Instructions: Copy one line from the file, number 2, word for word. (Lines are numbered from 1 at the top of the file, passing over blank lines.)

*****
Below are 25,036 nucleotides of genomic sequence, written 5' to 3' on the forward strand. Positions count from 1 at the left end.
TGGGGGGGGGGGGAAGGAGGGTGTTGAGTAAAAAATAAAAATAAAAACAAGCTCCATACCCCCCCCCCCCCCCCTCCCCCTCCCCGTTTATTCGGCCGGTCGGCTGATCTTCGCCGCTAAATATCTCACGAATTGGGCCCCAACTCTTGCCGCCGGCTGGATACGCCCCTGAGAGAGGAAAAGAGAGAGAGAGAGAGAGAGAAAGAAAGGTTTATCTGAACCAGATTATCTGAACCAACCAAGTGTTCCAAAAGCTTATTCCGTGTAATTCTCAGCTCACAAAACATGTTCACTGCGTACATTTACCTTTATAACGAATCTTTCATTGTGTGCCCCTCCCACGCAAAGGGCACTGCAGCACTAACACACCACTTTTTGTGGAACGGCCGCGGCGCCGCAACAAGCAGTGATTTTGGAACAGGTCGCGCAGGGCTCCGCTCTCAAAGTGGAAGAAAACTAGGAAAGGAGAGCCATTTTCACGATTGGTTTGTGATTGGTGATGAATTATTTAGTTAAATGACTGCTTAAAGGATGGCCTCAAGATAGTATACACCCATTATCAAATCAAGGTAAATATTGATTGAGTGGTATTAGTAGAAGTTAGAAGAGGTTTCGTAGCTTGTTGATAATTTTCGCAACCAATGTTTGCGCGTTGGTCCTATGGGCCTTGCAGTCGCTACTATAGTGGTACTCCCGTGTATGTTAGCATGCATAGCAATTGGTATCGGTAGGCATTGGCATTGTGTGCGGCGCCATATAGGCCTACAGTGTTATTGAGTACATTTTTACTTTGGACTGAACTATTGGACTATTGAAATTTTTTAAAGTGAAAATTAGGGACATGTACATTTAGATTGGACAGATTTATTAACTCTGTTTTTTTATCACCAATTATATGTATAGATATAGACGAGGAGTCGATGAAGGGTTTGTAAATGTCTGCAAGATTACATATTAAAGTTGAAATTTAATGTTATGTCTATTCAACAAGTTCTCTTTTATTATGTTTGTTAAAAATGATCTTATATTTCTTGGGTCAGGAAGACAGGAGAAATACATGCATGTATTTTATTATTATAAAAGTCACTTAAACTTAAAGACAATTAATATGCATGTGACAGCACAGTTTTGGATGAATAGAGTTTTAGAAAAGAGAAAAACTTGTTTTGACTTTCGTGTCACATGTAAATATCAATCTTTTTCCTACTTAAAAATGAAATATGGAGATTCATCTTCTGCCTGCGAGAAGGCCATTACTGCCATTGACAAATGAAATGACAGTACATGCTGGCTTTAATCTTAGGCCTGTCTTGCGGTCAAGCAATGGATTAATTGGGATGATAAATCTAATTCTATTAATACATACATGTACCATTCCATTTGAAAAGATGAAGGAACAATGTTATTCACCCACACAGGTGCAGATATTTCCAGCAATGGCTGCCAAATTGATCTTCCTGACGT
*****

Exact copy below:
TGGGGGGGGGGGGAAGGAGGGTGTTGAGTAAAAAATAAAAATAAAAACAAGCTCCATACCCCCCCCCCCCCCCCTCCCCCTCCCCGTTTATTCGGCCGGTCGGCTGATCTTCGCCGCTAAATATCTCACGAATTGGGCCCCAACTCTTGCCGCCGGCTGGATACGCCCCTGAGAGAGGAAAAGAGAGAGAGAGAGAGAGAGAAAGAAAGGTTTATCTGAACCAGATTATCTGAACCAACCAAGTGTTCCAAAAGCTTATTCCGTGTAATTCTCAGCTCACAAAACATGTTCACTGCGTACATTTACCTTTATAACGAATCTTTCATTGTGTGCCCCTCCCACGCAAAGGGCACTGCAGCACTAACACACCACTTTTTGTGGAACGGCCGCGGCGCCGCAACAAGCAGTGATTTTGGAACAGGTCGCGCAGGGCTCCGCTCTCAAAGTGGAAGAAAACTAGGAAAGGAGAGCCATTTTCACGATTGGTTTGTGATTGGTGATGAATTATTTAGTTAAATGACTGCTTAAAGGATGGCCTCAAGATAGTATACACCCATTATCAAATCAAGGTAAATATTGATTGAGTGGTATTAGTAGAAGTTAGAAGAGGTTTCGTAGCTTGTTGATAATTTTCGCAACCAATGTTTGCGCGTTGGTCCTATGGGCCTTGCAGTCGCTACTATAGTGGTACTCCCGTGTATGTTAGCATGCATAGCAATTGGTATCGGTAGGCATTGGCATTGTGTGCGGCGCCATATAGGCCTACAGTGTTATTGAGTACATTTTTACTTTGGACTGAACTATTGGACTATTGAAATTTTTTAAAGTGAAAATTAGGGACATGTACATTTAGATTGGACAGATTTATTAACTCTGTTTTTTTATCACCAATTATATGTATAGATATAGACGAGGAGTCGATGAAGGGTTTGTAAATGTCTGCAAGATTACATATTAAAGTTGAAATTTAATGTTATGTCTATTCAACAAGTTCTCTTTTATTATGTTTGTTAAAAATGATCTTATATTTCTTGGGTCAGGAAGACAGGAGAAATACATGCATGTATTTTATTATTATAAAAGTCACTTAAACTTAAAGACAATTAATATGCATGTGACAGCACAGTTTTGGATGAATAGAGTTTTAGAAAAGAGAAAAACTTGTTTTGACTTTCGTGTCACATGTAAATATCAATCTTTTTCCTACTTAAAAATGAAATATGGAGATTCATCTTCTGCCTGCGAGAAGGCCATTACTGCCATTGACAAATGAAATGACAGTACATGCTGGCTTTAATCTTAGGCCTGTCTTGCGGTCAAGCAATGGATTAATTGGGATGATAAATCTAATTCTATTAATACATACATGTACCATTCCATTTGAAAAGATGAAGGAACAATGTTATTCACCCACACAGGTGCAGATATTTCCAGCAATGGCTGCCAAATTGATCTTCCTGACGT